CLAIM: The Bible condemns jealousy (Jas. 3:14; 1 Cor. 3:3; Gal. 5:19-21), but the Bible states that God is jealous. In Exodus, God says, “I, the LORD your God, am a jealous God, visiting the iniquity of the fathers on the children, on the third and the fourth generations of those who hate Me” (Ex. 20:5). How can God condemn us for something he does himself? Is this just rank hypocrisy?
RESPONSE: A number of observations can be made:
First, the term “jealous” (qannāʾ) can also be rendered “zealous.” For instance, the psalmist writes, “Zeal for your house has consumed me” (Ps. 69:9). God has “zeal” for his people (Isa. 42:13) and his purposes (Isa. 9:7). Thus, the “term ‘zealous’ might be a better translation.”
Second, there is a difference between sinful jealousy and godly jealousy. Paul writes, “I am jealous for you with a godly jealousy” (2 Cor. 11:2). Paul’s care for these people was for their benefit—not his own. False teachers were trying to take advantage of the Corinthians in order to harm them (2 Cor. 11:20). While it’s an odd choice of words, Paul was “jealous” for these people—not for selfish reasons, but for sacrificial ones. Indeed, if Paul stood by idle and indifferent as the Corinthians fell away from Christ, this would’ve been wrong. Paul Copan writes,
A wife who doesn’t get jealous and angry when another woman is flirting with her husband isn’t really all that committed to the marriage relationship. A marriage without the potential for jealousy when an intruder threatens isn’t much of a marriage. Outrage, pain, anguish—these are the appropriate responses to such a deep violation.
Indeed, how could we say that this wife loved her husband if she felt nothing at such a betrayal? At the very least, we would know that something was profoundly wrong in this marital relationship.
Third, God’s jealousy is based on the fact that he is the greatest conceivable good. Consequently, it is damaging to us when we love anything above him. In the context of Exodus 20, it is damaging for people to engage in idolatry because this ends in despair and pseudo-salvation. Thus, the jealousy here is not for God’s benefit—but for ours. Stuart comments,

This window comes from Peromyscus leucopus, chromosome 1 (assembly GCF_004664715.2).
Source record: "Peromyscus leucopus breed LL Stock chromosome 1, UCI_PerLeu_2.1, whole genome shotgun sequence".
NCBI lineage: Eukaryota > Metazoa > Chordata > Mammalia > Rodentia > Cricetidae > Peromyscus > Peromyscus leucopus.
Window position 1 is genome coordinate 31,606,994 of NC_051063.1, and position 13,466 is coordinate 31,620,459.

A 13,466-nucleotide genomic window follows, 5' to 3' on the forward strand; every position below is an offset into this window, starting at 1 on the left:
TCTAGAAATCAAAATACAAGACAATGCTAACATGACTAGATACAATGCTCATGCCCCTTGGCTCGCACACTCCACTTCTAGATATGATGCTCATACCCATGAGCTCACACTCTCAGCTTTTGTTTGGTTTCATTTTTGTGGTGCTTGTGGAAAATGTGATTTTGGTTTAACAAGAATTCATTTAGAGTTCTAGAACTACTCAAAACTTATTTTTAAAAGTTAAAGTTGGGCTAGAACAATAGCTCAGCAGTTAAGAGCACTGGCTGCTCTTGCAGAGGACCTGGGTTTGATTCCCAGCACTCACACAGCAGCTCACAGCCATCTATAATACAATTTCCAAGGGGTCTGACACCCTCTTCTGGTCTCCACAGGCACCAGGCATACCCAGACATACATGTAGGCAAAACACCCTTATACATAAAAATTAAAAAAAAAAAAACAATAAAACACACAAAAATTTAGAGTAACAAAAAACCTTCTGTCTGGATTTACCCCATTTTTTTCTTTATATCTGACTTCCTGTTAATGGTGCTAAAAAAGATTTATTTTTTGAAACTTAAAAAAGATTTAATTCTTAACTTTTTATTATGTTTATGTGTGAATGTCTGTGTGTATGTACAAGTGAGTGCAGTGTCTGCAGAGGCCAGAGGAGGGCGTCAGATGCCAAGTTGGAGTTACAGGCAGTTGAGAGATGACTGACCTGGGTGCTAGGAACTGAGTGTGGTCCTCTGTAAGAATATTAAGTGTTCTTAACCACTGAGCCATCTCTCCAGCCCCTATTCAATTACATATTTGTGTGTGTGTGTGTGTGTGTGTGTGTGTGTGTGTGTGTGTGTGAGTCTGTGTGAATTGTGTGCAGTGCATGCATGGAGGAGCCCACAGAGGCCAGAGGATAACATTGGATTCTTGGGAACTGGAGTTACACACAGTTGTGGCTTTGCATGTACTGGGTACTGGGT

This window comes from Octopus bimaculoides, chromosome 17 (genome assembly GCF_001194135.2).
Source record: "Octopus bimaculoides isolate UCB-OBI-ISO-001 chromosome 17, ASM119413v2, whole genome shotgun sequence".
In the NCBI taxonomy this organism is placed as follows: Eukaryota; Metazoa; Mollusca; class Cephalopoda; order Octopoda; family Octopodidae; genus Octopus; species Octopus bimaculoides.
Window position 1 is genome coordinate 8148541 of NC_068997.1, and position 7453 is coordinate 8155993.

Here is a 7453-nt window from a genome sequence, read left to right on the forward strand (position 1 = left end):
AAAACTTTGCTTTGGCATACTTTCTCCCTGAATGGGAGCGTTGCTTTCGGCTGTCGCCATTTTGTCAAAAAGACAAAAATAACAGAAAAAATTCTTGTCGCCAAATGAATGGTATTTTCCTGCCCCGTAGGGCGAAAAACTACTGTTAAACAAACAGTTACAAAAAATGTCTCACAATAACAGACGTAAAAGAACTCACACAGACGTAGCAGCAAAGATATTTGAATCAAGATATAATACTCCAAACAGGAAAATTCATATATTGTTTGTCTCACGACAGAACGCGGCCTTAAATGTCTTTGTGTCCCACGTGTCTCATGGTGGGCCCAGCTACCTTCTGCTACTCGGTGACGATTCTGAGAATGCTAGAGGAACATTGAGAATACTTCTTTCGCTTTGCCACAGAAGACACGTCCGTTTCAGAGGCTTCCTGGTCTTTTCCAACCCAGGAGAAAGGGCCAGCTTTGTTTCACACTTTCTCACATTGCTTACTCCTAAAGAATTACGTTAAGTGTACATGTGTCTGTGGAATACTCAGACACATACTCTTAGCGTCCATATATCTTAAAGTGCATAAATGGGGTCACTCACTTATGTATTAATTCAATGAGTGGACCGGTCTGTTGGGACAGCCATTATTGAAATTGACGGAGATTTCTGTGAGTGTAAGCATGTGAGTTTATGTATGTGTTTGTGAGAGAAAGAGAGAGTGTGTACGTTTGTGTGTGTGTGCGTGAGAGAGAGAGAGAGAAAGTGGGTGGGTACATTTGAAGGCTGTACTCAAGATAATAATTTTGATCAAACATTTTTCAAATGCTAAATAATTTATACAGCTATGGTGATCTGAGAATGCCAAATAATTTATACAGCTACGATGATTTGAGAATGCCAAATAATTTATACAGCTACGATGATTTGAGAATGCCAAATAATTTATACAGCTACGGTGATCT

God’s jealousy, including the demand that he be exclusively worshiped, does not arise from petty motives but from beneficent ones. The problem with idols is not that they make God feel bad but that they cannot save, thus keeping from salvation those he wants to see gain eternal life. His hatred of idols reflects his love for us, not any insecurity with regard to himself.
In short, God doesn’t want us to worship false gods, because this will affect us and our offspring in the long run.
 Leonard J. Coppes, “2038 קָנָא,” ed. R. Laird Harris, Gleason L. Archer Jr., and Bruce K. Waltke, Theological Wordbook of the Old Testament (Chicago: Moody Press, 1999), 802.
 R. Alan Cole, Exodus: An Introduction and Commentary, vol. 2, Tyndale Old Testament Commentaries (Downers Grove, IL: InterVarsity Press, 1973), 164.
 Paul Copan, Is God a Moral Monster?: Making Sense of the Old Testament God (Grand Rapids, MI: Baker, 2011), 35.
 See footnote. Douglas K. Stuart, Exodus, vol. 2, The New American Commentary (Nashville: Broadman & Holman Publishers, 2006), 724.